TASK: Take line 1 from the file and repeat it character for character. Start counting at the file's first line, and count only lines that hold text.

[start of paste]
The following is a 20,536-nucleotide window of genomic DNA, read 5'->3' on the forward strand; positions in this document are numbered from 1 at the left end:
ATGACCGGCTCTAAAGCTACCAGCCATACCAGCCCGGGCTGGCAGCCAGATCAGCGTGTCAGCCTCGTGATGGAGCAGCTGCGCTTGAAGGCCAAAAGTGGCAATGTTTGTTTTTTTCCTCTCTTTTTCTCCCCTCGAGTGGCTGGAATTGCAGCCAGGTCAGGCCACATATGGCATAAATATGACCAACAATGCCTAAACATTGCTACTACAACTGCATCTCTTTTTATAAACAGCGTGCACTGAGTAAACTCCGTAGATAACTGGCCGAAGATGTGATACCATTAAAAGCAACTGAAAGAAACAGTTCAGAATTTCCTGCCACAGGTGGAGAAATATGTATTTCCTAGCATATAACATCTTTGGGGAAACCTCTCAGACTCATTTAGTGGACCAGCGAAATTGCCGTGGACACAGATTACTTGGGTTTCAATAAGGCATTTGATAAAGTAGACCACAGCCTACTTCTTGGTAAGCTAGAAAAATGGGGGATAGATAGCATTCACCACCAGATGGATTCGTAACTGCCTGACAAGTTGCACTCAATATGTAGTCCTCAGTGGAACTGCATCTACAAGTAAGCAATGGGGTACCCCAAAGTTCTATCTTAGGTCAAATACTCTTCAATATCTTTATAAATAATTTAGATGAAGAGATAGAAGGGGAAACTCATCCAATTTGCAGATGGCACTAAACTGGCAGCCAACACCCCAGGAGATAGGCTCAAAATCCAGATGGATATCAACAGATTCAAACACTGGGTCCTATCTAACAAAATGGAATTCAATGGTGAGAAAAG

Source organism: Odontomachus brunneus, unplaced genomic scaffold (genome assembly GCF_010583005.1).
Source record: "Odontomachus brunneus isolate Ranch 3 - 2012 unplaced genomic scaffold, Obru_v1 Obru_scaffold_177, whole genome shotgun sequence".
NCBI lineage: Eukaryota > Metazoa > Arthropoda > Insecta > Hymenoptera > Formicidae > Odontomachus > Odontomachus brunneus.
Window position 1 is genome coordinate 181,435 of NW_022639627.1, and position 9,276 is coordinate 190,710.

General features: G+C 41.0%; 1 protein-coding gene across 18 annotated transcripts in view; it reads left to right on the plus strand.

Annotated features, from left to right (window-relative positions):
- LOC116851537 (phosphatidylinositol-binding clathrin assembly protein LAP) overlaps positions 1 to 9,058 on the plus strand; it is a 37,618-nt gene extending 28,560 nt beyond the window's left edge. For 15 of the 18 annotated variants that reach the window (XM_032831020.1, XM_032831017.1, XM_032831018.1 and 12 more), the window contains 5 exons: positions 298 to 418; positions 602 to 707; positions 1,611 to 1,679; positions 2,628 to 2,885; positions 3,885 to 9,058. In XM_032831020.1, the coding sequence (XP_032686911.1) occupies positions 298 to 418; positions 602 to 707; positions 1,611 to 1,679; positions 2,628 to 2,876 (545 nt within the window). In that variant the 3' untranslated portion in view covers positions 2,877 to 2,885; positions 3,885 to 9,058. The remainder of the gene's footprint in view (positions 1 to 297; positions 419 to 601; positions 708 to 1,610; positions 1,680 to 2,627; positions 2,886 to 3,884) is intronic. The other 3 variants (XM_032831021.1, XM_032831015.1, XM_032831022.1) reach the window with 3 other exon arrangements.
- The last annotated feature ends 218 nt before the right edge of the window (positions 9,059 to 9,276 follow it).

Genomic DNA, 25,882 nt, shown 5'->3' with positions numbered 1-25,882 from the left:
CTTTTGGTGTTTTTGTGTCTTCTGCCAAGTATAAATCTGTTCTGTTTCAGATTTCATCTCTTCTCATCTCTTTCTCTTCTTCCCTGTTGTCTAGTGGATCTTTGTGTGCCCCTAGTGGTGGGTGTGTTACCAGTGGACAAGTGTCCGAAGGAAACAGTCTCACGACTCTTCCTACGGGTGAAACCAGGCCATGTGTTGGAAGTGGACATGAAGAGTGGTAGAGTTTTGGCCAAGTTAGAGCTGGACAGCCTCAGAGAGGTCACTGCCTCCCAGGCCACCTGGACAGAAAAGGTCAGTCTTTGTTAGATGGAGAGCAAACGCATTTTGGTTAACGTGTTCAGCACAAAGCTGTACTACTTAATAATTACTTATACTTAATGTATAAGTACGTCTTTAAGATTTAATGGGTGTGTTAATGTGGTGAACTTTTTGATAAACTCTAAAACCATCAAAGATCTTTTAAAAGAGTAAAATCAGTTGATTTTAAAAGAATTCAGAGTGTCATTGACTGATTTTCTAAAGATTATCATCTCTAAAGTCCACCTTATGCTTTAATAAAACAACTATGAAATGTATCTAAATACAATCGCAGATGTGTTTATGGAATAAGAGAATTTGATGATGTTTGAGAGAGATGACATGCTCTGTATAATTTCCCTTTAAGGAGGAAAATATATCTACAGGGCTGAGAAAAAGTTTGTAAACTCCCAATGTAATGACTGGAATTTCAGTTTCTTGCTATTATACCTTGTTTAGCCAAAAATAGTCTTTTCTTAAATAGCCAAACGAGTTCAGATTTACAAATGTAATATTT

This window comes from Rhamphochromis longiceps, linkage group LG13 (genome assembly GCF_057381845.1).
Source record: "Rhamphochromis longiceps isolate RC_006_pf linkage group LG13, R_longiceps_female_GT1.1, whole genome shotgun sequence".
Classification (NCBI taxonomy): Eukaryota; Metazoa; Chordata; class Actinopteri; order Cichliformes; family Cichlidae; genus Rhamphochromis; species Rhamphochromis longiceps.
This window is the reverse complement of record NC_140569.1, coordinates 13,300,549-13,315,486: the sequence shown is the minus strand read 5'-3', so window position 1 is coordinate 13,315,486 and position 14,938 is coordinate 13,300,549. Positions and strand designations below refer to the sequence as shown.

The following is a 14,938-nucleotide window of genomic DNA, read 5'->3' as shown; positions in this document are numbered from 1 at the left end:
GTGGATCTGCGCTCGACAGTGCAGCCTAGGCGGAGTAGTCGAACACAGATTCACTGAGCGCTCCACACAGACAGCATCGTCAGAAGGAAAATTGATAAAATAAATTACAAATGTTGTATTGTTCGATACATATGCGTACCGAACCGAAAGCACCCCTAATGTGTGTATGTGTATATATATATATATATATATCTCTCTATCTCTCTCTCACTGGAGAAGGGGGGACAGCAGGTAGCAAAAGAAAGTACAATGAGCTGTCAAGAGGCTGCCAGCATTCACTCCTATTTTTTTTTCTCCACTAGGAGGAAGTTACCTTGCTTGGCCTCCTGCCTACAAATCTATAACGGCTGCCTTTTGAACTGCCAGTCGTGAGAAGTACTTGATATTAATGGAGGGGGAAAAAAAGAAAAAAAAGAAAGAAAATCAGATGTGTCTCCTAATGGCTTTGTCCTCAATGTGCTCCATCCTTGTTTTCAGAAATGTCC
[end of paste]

The following is a 20,536-nucleotide window of genomic DNA, read 5'->3' on the forward strand; positions in this document are numbered from 1 at the left end: